She now found herself writing research proposals, designing surveys, and coordinating collaborations with non-governmental organizations (NGOs) abroad. In India, she set up health camps and made PowerPoint presentations to train local health workers. There were big challenges—like locating NGOs from another country—and little ones, like figuring out how to make double-sided copies in India. In all, she managed 14 volunteers from Berkeley and coordinated with three NGOs. The program provided services and collected data on 470 children and their mothers.
“It’s easy to be organized when you’re here at Berkeley,” Athavale says. But working in India taught her to be committed and organized under more difficult circumstances. She credits much of her success to Sokal-Gutierrez and the leadership she provided.
“She wants us to develop those skills and she wants us to hit road blocks and then overcome them,” says Athavale.
Since volunteering with the Children’s Oral Health and Nutrition Program, Athavale has declared as a public health major at Berkeley. She’s currently a senior and, after graduating, plans to attend medical school and continue working in the field of global health as a physician. In the meantime, she is staying involved with the project and teaching other undergraduates what she has learned.
A trip to Ecuador provides unexpected expertise
It’s easy to notice the number of childhood cavities in Sokal-Gutierrez’s photos. They show kids under seven years old with rows of blackened, decayed teeth. But in these same communities, there’s a less obvious side effect of eating too much junk food and soda: malnutrition and obesity. Preventing these health problems is the other big priority of the Children’s Oral Health and Nutrition Program.
“I got interested in this project because I was interested in child obesity,” says Ana Levin, a graduate medical student in the UC Berkeley-UCSF Joint Medical Program. In the summer of 2013, she went to the Eastern Amazon region in Ecuador as a volunteer with Alli Kiru (“beautiful teeth” in Kichwa), the Children’s Oral Health and Nutrition Program in Ecuador. Levin, who is from Southern California, has family from Mexico and is fluent in Spanish. Working with kids and their parents in Ecuador was a natural fit, she says.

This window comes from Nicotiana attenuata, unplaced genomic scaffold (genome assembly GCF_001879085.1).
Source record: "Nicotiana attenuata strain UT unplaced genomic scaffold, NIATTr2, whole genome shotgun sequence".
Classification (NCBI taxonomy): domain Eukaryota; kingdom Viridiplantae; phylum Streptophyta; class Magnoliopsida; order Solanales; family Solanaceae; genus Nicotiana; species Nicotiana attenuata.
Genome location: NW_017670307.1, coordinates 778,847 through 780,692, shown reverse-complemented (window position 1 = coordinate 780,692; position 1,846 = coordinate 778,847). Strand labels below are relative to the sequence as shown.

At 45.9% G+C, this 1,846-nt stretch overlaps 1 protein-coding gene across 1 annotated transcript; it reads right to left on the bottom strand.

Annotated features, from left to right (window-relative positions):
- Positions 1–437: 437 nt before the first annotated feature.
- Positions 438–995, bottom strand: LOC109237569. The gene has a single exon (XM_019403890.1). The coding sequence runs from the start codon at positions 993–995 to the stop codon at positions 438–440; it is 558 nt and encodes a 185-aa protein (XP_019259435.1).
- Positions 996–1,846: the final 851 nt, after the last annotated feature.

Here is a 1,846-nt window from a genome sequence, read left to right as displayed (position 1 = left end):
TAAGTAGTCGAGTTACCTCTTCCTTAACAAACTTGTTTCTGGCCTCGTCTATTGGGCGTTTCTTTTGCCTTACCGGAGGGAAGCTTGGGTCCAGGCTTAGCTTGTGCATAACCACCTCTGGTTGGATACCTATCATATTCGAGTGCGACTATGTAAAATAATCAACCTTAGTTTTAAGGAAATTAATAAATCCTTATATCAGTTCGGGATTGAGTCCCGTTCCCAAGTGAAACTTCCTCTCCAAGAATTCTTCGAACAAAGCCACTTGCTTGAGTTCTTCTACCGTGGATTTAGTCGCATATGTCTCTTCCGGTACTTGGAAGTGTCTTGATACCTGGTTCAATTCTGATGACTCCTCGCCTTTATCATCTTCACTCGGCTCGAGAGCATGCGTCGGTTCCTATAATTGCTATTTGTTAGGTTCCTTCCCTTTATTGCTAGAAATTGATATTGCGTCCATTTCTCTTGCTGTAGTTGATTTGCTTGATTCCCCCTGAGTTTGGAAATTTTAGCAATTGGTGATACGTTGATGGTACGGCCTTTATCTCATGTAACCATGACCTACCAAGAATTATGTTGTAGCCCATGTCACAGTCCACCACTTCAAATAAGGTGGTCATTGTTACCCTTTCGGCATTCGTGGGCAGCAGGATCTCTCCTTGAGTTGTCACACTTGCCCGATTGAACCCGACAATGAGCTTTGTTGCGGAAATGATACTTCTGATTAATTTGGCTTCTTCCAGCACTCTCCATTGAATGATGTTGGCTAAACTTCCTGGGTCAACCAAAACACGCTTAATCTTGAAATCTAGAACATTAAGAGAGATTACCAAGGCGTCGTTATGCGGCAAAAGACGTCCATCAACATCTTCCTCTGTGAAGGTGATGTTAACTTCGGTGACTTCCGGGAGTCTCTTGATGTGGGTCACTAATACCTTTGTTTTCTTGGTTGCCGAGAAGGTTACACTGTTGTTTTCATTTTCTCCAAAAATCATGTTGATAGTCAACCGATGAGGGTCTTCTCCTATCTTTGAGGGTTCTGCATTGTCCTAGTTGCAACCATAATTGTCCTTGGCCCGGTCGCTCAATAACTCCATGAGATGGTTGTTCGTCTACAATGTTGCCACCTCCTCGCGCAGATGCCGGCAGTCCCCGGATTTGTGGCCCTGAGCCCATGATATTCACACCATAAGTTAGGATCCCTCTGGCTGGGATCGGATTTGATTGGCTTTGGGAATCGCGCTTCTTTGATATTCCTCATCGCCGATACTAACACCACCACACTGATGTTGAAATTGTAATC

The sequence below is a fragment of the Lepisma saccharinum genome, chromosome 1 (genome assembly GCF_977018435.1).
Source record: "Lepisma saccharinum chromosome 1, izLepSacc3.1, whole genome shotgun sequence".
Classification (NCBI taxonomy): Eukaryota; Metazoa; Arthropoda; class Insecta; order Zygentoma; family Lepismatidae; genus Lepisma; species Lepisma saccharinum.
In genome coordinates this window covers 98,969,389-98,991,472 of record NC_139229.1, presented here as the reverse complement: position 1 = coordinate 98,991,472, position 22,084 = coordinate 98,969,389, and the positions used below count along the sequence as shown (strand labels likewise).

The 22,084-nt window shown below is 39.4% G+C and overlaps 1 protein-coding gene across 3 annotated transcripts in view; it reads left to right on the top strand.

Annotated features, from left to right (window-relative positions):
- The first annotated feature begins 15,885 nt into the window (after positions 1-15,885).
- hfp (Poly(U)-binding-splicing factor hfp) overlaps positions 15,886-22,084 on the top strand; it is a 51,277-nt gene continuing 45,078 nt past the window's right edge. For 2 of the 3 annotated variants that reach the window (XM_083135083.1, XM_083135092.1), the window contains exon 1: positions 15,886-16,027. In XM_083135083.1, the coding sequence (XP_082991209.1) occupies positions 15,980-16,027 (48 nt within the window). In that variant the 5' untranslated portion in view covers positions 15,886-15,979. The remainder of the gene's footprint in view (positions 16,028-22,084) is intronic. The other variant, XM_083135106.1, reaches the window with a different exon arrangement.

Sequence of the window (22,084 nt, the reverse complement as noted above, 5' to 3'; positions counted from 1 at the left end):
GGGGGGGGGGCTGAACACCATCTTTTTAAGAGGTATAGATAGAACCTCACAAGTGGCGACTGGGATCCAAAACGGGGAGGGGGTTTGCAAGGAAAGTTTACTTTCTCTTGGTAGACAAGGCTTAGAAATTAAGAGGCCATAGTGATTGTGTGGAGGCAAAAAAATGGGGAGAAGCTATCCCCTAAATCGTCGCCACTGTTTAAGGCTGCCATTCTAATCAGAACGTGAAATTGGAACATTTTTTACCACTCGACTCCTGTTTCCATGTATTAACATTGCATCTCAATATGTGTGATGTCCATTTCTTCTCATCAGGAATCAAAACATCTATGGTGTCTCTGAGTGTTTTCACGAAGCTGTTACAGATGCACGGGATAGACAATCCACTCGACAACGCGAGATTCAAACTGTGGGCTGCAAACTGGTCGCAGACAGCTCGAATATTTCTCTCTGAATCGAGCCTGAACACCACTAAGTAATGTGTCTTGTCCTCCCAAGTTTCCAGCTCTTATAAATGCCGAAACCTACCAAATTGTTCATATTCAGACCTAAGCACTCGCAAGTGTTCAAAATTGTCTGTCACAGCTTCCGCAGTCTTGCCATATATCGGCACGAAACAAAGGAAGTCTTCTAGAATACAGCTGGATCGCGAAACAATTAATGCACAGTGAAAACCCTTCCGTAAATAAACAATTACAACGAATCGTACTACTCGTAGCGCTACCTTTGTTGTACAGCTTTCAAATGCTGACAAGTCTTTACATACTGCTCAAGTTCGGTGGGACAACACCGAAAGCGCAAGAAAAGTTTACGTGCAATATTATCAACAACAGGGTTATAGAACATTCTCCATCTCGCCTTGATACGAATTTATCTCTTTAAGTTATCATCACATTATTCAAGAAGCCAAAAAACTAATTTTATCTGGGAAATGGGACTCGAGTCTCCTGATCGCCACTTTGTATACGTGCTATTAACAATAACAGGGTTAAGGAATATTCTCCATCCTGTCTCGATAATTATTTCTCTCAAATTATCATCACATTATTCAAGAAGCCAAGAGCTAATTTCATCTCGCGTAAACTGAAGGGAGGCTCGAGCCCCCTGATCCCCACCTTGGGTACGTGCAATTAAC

In the indigenous communities Levin visited, 88 percent of young children had untreated tooth decay. Nearly half experienced mouth pain while eating, which prevented them from eating healthy foods. Over one third suffered from malnutrition. According to Sokal-Gutierrez, drawing connections between poor oral health and poor nutritional outcomes is a big part of the program.
In Ecuador, Levin assisted with dental exams, weighed and measured children, and gave tooth brushing demonstrations. She interviewed parents about their kids’ oral health and diets.
From working in Ecuador, Levin found her own medical interests changing. Working with parents, caregivers, and health workers was her first exposure to qualitative research. During group discussions with elders, the conversation quickly focused on how western companies have infiltrated local diets with cheap snacks and sugary soda. These conversations caused Levin to refocus her work from youth medicine to maternal health. As one of the few graduate students involved in the program, she also helped the undergraduates from Berkeley.
“That was part of the deal, I would help mentor undergrads who might not be familiar with how the public health and med school process works,” she says. For many undeclared students, the Children’s Oral Health and Nutrition Program is their first exposure to public health fieldwork, one that offers a chance to experience health and medicine.
“I think a lot of young women are interested in knowing how they’ll be able to go to medical school and also get married and have kids. There’s a little bit of panic around that,” Levin says. She also explains that many Latino undergrads are balancing responsibilities of caring for their families and going to school. Working with undergrads in Ecuador provided her with an opportunity to talk through these issues. Like Athavale, Levin credits the success of the Children’s Oral Health and Nutrition Program to Sokal-Gutierrez’s leadership.